I enjoyed everything about this book; the characters, the setting and the romance – although there’s no HEA here, just a tentative HFN with the promise of more. Even though the events of the story take place in around a week, there’s the definite feel of a slow-burn, but I think because there’s so much else going on, the romance seems to take its time – and that worked pretty well for me.

The two leads are superbly characterised, opposites in just about every way who somehow find their perfect fit. Damiskos – who is the sole PoV character here – is kind and understanding with a natural air of authority, but he is grieving the loss of the military life he’d loved and been good at and is still coming to terms with the traumatic event that caused it. He’s world-weary and trying to work out where he fits in, but is determined to be a good and decent person, no matter that life has ground him down. Watching him become completely smitten with Varazda and not even realising it at first is really sweet, and I loved seeing him fall just that little bit more under his spell every time they’re together.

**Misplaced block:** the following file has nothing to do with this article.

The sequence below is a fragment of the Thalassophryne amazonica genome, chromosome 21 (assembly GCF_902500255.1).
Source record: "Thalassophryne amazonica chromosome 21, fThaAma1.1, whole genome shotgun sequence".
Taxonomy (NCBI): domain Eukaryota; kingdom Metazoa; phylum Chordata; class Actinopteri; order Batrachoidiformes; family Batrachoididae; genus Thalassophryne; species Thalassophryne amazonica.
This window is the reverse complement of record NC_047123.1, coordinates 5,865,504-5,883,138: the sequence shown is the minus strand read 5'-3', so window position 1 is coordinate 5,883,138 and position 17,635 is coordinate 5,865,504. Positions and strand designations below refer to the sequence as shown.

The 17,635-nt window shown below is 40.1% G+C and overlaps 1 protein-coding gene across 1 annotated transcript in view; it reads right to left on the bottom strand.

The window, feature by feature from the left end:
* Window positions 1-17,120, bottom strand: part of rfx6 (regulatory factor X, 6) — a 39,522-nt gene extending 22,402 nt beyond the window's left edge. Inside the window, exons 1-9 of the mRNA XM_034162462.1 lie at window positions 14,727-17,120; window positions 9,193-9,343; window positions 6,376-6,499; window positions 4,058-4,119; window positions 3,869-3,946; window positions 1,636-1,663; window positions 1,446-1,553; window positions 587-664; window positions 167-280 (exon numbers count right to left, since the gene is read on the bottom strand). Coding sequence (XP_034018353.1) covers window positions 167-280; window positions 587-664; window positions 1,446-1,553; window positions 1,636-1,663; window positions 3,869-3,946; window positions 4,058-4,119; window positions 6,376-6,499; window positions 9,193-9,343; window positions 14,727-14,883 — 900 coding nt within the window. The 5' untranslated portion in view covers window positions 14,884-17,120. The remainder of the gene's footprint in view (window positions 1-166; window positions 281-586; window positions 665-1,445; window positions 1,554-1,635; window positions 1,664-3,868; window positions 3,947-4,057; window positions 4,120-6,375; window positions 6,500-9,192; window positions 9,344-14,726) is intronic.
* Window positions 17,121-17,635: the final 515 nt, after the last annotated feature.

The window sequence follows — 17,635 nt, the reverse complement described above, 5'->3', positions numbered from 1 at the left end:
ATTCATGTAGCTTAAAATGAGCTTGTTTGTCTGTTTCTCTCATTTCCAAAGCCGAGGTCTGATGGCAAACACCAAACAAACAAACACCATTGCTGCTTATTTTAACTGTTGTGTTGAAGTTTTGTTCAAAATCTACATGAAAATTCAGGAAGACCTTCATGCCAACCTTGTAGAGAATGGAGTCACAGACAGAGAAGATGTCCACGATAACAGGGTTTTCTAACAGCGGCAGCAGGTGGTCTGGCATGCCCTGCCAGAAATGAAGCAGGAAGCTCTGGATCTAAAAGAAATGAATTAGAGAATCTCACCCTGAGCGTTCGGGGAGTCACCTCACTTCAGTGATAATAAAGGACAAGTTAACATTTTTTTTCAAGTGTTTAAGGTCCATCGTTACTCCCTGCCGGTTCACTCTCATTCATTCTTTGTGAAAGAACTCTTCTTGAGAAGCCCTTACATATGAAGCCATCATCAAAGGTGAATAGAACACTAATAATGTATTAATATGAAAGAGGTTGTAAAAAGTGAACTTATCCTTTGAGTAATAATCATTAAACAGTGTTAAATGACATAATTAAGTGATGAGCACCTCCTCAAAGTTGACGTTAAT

Varazda is perceptive, smart and mercurial, a former slave – now freed – and sword dancer with a three-year-old daughter back home in Boukos. He presents himself with both masculine and feminine qualities and features, and talks to Damiskos about how he feels about it, sometimes feeling like a man, sometimes like a woman and the balance he gets from it. He’s a eunuch, but the author makes it clear that being non-binary isn’t something Varazda has ‘become’ because of what was done to him; he is what and who he is regardless of what is (or isn’t) between his legs. The sex scenes are handled in a sensitive manner – being a slave means Varazda was often used for sex, but being with Damiskos is his first experience of choosing a lover for himself. Their attraction is unexpected and outside both their experience, but they talk and there is no silly miscommunication; their uncertainties and hesitation are the result of who they are and what they’ve been through, and their backstories are skilfully woven into the story. The author does a great job of showing us Varazda through Damiskos’ eyes, and I loved getting to see the depth of his affection and care for Varazda.